This time has been very chaotic but also has brought some blessings in disguise. I have had some time (for the first time in three years and probably one of the only chances looking ahead at residency) for my own mental health, to reflect, to reevaluate what is important to me. I have had more time with my family, more time for my personal fitness goals and more sleep but also more anxiety for the unknown and the impacts that this pandemic will have on our world. It feels trivial even thinking about it but also the impacts that this will have on our medical careers and our rigid academic journey that this virus has interrupted.
The great news is that the social distancing is working. I think it is important to regain perspective during these crazy times — re-examine what truly makes you happy; examine the things that you want to invest your time and love in, even when COVID-19 is conquered. I live with my parents, and this is scary as they are middle-aged and are higher risk than I am. Every time we leave the house for any reason, we are now making sure to wear masks and practice safe hand hygiene. We wipe down everything that comes into the house.
I wouldn’t have had the chance to pursue a medical degree without my Clemson education, and I believe that Clemson taught me resilience and how to go with the flow — both of which have been incredibly important throughout this epidemic.
HEATHER BROWN ’04
Emergency Medicine Physician / Global Healthy and International Emergency Medicine Fellowship Director / Columbia
I work clinical shifts in the emergency department, where I see patients and teach both residents and medical students. I coordinate our residents’ global health electives and work with several nongovernmental organizations and African hospitals to strengthen their emergency systems and improve clinical care.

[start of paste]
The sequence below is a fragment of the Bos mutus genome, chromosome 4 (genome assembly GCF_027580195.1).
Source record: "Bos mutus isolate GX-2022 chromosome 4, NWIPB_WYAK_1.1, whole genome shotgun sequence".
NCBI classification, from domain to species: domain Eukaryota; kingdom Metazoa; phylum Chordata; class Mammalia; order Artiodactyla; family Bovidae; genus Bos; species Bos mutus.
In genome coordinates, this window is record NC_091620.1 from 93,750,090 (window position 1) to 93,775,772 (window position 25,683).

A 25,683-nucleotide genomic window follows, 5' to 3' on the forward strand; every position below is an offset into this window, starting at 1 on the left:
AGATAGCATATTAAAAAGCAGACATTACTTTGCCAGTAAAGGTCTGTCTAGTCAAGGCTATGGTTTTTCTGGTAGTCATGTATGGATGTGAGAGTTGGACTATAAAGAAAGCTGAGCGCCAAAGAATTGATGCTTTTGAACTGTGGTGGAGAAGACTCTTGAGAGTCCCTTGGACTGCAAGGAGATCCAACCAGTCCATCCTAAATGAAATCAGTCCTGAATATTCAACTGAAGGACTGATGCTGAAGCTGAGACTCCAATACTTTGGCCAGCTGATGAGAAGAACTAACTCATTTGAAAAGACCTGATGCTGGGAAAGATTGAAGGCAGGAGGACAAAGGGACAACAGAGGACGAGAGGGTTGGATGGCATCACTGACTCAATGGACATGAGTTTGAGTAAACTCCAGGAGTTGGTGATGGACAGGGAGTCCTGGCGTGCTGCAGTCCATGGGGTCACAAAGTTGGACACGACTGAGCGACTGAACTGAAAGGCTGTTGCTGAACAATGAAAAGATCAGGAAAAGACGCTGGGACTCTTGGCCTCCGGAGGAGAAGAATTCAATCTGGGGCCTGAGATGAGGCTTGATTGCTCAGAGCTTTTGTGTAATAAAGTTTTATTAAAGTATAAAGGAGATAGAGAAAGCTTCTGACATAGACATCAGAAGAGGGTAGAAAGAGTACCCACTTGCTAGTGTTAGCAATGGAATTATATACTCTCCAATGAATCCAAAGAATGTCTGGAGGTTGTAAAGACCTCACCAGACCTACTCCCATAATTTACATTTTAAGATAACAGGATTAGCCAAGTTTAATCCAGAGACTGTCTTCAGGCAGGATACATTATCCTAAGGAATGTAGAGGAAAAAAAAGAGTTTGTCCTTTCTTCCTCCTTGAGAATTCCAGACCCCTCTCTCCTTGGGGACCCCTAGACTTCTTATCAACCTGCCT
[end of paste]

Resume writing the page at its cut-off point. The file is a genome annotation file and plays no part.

I am married, and luckily, we are both healthy. Now when I arrive home from work, all of my work clothes go directly in the washing machine, and I go straight to the shower. Some of my colleagues have immunosuppressed or chronically ill family members in their household, and this has been much more challenging for them. Some are sleeping in their garages or have moved into hotel rooms to protect their vulnerable family members.
I first became interested in global health as a sophomore at Clemson when I went on a medical mission trip to Samoa during summer break. Although the trip wasn’t school sponsored, it changed the trajectory of my life. I am from a small town in South Carolina and had never left the country, let alone imagined that I would become a physician working on multiple continents. Every professor and adviser I encountered at Clemson made me believe it was possible. Working as a physician in resource-limited settings in Africa and Asia over the past decade was the best preparation I could have had for an event like this.
For the first time in the United States in my lifetime, we are experiencing what many healthcare workers around the world experience on a daily basis. Nurses and physicians in many low-income countries work with limited or no personal protective equipment regularly, while dealing with more deadly diseases than COVID. In those countries, supply chain interruptions, hospital supply and human resource shortages are commonplace. If anything good comes out of this pandemic, I hope it is that people see the importance of building public health infrastructure and strengthening hospital systems in those areas of the world. There is no doubt that a pandemic like this will occur again at some point unless we invest in basic health care and disease surveillance across the globe.
Intensive Care Nurse / Birmingham, Alabama
We are doing the best we can with the PPE we have. My ICU has been COVID-positive since March. We wear one N95 mask for the whole 12-hour shift. We have to re-wear the same N95 mask 10 times, and it is “sanitized” between each shift. We have made a lot of adjustments for our PPE. Our gowns are now made from materials quite similar to trash bags and are a 3-step system that takes a while to put on.